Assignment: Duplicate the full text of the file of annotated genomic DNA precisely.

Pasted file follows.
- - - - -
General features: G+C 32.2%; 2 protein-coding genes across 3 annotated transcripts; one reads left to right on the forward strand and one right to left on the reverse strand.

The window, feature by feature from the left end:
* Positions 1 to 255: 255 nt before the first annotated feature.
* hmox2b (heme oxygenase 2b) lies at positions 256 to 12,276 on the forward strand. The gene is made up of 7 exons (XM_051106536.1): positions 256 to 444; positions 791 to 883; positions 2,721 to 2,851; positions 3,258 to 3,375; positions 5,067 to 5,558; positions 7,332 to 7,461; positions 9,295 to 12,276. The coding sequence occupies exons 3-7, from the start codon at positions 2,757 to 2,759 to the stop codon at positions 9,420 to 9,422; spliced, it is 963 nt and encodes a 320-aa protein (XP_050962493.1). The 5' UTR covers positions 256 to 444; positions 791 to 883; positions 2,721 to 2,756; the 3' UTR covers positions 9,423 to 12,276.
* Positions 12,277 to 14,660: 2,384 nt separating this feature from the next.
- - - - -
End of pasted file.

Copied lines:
General features: G+C 32.2%; 2 protein-coding genes across 3 annotated transcripts; one reads left to right on the forward strand and one right to left on the reverse strand.

The window, feature by feature from the left end:
* Positions 1 to 255: 255 nt before the first annotated feature.
* hmox2b (heme oxygenase 2b) lies at positions 256 to 12,276 on the forward strand. The gene is made up of 7 exons (XM_051106536.1): positions 256 to 444; positions 791 to 883; positions 2,721 to 2,851; positions 3,258 to 3,375; positions 5,067 to 5,558; positions 7,332 to 7,461; positions 9,295 to 12,276. The coding sequence occupies exons 3-7, from the start codon at positions 2,757 to 2,759 to the stop codon at positions 9,420 to 9,422; spliced, it is 963 nt and encodes a 320-aa protein (XP_050962493.1). The 5' UTR covers positions 256 to 444; positions 791 to 883; positions 2,721 to 2,756; the 3' UTR covers positions 9,423 to 12,276.
* Positions 12,277 to 14,660: 2,384 nt separating this feature from the next.